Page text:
People in conversation

Dialogue & Diversity Initiatives

Audrey Lee
Photo: DEI Training

“Equipping organizations to hold a space for meaningful, open dialogue about DEI concerns and hopes is a key step for any group’s efforts to build a more open, inclusive, diverse community.”

We find ourselves today in another ongoing national reckoning on race, one that came to the fore after George Floyd’s death and remains present now with the Atlanta murder of women of Asian descent barely in our collective rearview mirror.  

As a mediator and conflict resolution practitioner, and as a facilitator of implicit bias workshops, I watched as interest in the Diversity, Equity, and Inclusion (DEI) field rose last summer. Individuals and workplaces started taking concrete steps to grapple with the ways that racism and bias impact their working relationships and experiences.  

More and more, organizations are looking for a holistic DEI approach—one that includes training, leadership coaching, facilitation, and even sometimes serving as an ombudsperson or conflict coach around DEI issues. This is a welcome change. We know from research on the impact of implicit bias training, for example, that the “one and done” approach cannot lead to sustained change, either individually or organizationally. Rather, the work must be approached systematically in order to have the hope of organizational transformation. 

My approach in implicit bias workshops is to normalize the reality that we all carry some implicit biases and to create space for self-reflection. Ideally, we also begin to have conversations about implicit bias—its impact on us as individuals, and in our workplaces and communities—and next steps to facilitate change.   

Collaborating with Essential Partners for the past two years has confirmed that an essential ingredient for meaningful conversations about DEI is dialogue.

In more traditional mediations, the mediator “holds the space” for parties to exchange information, learn about each other’s positions and underlying interests, and hopefully meet their interests to resolve a specific, discrete conflict. In the most effective mediations, however, the mediator holds the space for deep listening, mutual understanding, and a potential transformation in how the participants see and relate to one another. This approach is fundamental to EP’s dialogue model, where the facilitation sets the stage for a much longer-term shift in the way people navigate disagreements, differences, and conflict.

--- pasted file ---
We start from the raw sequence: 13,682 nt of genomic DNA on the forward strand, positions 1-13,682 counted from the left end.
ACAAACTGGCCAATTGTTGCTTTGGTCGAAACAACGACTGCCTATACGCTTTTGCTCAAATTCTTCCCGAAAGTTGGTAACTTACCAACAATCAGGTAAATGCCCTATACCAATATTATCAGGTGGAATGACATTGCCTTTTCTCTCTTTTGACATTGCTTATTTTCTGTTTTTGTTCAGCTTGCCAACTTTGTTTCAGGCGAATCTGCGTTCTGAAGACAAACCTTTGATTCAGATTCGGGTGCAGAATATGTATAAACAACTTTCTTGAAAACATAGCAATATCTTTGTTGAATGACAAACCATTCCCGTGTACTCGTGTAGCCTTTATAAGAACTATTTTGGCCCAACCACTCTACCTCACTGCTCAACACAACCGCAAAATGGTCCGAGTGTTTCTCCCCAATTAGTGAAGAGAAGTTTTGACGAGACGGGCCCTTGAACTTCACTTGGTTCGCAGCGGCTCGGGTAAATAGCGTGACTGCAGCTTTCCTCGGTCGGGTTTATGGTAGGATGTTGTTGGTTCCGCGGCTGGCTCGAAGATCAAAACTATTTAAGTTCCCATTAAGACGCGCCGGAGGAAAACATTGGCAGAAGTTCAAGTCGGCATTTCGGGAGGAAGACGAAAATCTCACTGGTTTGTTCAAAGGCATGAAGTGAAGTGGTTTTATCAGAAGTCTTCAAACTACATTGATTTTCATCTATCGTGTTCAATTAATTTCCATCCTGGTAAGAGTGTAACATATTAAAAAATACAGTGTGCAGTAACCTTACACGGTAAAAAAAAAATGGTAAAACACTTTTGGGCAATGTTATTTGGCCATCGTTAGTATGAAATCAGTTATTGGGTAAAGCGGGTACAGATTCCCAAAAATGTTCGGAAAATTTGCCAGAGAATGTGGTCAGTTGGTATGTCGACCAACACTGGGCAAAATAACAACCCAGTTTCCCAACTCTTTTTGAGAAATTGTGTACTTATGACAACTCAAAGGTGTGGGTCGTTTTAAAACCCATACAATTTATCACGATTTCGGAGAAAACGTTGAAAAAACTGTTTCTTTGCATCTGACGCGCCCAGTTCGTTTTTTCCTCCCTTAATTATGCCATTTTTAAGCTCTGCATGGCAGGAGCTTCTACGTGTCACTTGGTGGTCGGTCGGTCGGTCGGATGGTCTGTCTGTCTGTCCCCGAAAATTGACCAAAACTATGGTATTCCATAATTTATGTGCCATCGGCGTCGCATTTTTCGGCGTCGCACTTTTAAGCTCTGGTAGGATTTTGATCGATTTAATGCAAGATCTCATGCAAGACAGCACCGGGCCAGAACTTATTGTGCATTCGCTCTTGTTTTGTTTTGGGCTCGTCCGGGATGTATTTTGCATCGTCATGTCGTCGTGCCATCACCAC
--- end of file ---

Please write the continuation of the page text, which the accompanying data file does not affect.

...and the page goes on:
From my own experience as a facilitator of Essential Partners dialogues and in working alongside EP, I have seen the transformation that is possible by applying EP’s approach.

Where power imbalances and a lack of trust may exist—perhaps due to longstanding tensions around bias—EP’s practice of opening discussions with interpersonal connecting exercises can defuse some of that mistrust. Actively facilitating responses to thought-provoking questions while managing the time each person has for a response also levels the playing field, creating a feeling of equity in the conversation. 

More than just deploying these techniques themselves, EP trains their clients and partners to use them on their own. Building these types of sustainable, scalable practices into the culture of a workplace or institution makes long-term transformation much more likely.  

Equipping organizations to hold a space for meaningful, open dialogue about DEI concerns and hopes is a key step for any group’s efforts to build a more open, inclusive, diverse community. I am so glad that Essential Partners exists as a resource and leader in doing just that.

Audrey Lee is a Senior Mediator and Institute Executive Director at Boston Law Collaborative, LLC, and has collaborated on several projects with Essential Partners.